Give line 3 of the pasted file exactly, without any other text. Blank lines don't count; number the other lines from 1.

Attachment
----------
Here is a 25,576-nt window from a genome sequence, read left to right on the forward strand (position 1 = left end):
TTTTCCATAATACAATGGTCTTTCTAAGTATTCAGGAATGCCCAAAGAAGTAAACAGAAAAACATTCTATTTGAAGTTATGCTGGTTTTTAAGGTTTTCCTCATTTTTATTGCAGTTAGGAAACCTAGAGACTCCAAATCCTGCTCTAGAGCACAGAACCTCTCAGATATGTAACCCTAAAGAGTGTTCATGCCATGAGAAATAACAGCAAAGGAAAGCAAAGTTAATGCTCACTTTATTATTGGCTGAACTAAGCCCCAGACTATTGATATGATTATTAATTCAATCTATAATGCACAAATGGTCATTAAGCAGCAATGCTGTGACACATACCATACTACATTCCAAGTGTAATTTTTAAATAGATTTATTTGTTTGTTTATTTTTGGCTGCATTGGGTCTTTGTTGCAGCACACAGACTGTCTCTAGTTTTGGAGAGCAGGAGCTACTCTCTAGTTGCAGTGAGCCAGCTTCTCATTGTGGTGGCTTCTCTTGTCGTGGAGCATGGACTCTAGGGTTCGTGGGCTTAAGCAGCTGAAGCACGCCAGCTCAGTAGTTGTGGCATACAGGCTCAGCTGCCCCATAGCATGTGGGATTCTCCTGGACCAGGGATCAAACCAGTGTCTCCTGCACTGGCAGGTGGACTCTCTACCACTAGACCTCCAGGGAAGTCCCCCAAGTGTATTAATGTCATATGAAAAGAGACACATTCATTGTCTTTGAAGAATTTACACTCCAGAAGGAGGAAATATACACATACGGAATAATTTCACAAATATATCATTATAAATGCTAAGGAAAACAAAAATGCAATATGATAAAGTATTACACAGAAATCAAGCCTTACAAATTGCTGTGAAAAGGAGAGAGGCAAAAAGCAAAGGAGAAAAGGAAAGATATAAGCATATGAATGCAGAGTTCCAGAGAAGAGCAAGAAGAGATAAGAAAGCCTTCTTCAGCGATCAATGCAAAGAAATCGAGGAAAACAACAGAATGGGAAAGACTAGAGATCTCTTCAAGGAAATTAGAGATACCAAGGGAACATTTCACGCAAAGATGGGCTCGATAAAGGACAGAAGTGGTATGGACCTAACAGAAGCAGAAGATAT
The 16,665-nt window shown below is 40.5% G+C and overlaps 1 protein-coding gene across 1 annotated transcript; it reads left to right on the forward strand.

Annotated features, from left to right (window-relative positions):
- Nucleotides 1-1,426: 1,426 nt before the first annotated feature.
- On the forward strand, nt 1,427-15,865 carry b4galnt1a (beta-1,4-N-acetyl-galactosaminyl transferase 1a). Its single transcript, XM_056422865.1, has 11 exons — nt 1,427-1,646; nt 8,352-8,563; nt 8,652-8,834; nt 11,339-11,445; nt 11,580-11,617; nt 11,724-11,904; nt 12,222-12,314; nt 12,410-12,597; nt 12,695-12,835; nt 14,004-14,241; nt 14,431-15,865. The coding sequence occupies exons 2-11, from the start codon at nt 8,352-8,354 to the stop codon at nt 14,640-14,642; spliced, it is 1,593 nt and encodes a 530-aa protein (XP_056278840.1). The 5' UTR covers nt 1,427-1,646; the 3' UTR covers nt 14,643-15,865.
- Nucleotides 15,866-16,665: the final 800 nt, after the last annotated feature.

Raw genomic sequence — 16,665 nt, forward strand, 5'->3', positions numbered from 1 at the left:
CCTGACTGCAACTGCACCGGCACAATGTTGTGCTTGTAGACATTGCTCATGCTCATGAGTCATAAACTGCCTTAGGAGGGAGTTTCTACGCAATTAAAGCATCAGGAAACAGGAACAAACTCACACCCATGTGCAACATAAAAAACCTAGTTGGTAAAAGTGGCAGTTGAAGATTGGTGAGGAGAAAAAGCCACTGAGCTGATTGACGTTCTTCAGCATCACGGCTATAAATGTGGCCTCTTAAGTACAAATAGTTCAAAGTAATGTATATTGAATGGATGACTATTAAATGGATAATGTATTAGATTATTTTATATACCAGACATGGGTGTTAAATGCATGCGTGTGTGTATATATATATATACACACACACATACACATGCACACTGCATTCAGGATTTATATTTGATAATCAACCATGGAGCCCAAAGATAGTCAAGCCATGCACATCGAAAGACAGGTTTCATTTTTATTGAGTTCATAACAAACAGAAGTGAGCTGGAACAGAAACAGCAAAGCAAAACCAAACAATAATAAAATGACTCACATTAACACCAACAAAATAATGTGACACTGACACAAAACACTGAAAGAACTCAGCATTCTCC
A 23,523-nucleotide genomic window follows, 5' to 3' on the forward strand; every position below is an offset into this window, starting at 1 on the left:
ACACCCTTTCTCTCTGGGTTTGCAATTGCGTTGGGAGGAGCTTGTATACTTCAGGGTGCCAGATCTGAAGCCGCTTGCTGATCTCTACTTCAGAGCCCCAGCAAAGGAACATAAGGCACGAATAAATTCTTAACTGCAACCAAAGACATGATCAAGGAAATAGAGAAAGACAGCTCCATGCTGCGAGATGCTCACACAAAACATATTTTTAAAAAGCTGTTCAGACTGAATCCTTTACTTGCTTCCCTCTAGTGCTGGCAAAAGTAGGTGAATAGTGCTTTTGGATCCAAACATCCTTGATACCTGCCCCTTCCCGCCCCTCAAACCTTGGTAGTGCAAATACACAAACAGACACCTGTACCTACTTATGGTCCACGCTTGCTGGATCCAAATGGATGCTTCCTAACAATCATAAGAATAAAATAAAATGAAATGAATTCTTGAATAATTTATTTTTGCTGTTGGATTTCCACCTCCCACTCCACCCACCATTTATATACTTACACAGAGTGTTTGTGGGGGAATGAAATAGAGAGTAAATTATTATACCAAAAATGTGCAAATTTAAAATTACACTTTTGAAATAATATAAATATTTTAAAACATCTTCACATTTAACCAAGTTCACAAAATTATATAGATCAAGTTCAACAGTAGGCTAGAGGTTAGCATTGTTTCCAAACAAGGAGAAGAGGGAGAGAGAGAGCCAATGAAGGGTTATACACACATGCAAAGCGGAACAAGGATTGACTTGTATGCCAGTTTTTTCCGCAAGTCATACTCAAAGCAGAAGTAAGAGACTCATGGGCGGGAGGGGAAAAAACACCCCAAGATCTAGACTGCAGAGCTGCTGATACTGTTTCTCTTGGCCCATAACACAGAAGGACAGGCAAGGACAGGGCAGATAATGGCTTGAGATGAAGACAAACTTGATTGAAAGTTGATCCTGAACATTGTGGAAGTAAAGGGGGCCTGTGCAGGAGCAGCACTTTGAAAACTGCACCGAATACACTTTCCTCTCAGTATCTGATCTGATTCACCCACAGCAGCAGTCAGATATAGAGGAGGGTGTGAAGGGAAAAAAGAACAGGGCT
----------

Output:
The 16,665-nt window shown below is 40.5% G+C and overlaps 1 protein-coding gene across 1 annotated transcript; it reads left to right on the forward strand.